Motherhood has moved my capacity for guilt to a whole new level—and I was pretty advanced to begin with. The guilt-rants that occur in my brain are often totally illogical (due to sleep deprivation) but it’s amazing how powerful they can become.  Here is a sample of a sudden guilt gush: “Why didn’t I bring mittens to the park? Now he’ll probably get frostbite and never be able to pursue his dream of professional fiddling!”

 

O.K. It doesn’t always get that bad, but it is hard to feel as though the entire well-being of another tiny soul rests on my shoulders.   So when I throw the health of the planet into the mix, I can occasionally become overwhelmed.  As I’m wheeling my son through the grocery store (and sensing an impending fit) it’s tough to make quick decisions about green packaging, organic products, and price—all while singing Itsy Bitsy Spider and planning a diaper change in a public restroom.

 

But if I don’t consider all that, my green guilt voice takes over.  “Who cares if your son is two minutes away from a melt-down.  You need to go back out to the car and get the fabric grocery bags.  The polar bears are dying for God’s sake and a few disposable sacks might be the deciding factor!” 

 

The good news is that the green guilt voice fades in comparison to my instinct to meet my son’s needs when he’s in distress. In this picture of Roscoe and me, you may be able to tell that it would be impossible for me to always put the planet’s needs above his own.

 

The biggest revelation for me in my green journey has been a simple phrase I gleaned from a fellow teacher: “progress not perfection.”  Ahh..  What a relief!  The permission to do the best I can under the circumstances and slowly take steps toward greener living.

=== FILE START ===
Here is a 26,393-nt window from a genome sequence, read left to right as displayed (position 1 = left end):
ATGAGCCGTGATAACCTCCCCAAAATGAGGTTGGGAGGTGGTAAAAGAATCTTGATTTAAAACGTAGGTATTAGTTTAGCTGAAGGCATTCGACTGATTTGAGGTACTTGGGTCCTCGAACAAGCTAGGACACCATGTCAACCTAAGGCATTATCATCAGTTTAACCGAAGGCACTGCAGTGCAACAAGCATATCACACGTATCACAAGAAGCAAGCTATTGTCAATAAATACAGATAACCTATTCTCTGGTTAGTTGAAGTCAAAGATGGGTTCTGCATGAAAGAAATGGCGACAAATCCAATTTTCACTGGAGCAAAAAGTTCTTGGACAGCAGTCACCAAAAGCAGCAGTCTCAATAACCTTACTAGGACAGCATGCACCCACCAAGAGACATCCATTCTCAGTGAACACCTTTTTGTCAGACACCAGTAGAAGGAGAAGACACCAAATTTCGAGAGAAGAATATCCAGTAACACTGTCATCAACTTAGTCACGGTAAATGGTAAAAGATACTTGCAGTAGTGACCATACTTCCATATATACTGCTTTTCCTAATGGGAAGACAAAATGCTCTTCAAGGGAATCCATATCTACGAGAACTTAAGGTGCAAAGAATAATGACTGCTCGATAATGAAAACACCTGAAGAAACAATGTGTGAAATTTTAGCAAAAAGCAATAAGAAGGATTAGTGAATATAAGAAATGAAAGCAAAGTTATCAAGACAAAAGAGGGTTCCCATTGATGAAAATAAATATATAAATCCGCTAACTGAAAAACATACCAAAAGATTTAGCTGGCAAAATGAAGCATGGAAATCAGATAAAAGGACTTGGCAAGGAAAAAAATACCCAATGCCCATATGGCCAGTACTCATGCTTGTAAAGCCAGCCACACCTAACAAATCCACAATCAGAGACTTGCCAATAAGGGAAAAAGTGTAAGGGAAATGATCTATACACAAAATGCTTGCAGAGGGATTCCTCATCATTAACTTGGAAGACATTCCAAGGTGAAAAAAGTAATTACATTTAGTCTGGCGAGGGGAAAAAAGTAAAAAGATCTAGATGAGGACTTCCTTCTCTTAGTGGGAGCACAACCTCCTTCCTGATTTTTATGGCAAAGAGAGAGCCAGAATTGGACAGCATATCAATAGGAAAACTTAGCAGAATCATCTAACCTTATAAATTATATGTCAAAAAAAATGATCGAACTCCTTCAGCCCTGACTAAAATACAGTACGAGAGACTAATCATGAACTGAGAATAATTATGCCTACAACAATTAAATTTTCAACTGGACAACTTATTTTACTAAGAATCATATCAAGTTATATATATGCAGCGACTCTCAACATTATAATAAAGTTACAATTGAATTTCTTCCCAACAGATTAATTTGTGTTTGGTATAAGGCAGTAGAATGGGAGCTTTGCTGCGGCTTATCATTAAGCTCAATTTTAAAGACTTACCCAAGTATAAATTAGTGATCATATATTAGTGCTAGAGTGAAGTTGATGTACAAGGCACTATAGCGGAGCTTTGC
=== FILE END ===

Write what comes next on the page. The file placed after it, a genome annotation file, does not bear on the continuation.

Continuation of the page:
As you may have gathered from our blogs, Rebecca is a deeper shade of green than I am.  She’s a vegetarian, she’s incredibly resourceful (in a green Martha Stewart way), she doesn’t drive, and she makes my careful thriftiness look extravagant.  Then there’s my friend Pamela, who has opted not to have children to limit impact on the planet, is a devout vegan, and rides her bike for almost all her transportation needs.  Neither of these women piously tout their environmental agenda.  In fact, their actions come from a deeper place than guilt.

 

The truth is, guilt never gets me anywhere.  When I feel guilty about the need to exercise, I grab a cookie.  But when I imagine how good it would feel to move my body, feel the wind on my skin, and breathe I can actually get myself out the door for a walk.  The same goes for green motherhood.  If I can keep my focus on how good it will feel to more fully integrate eco-friendly choices into my life, I can be at peace with my own slow, clumsy progress—and during grocery store melt-downs the polar bears are just going to have to make it without my fabric grocery bags. (but I will choose paper!)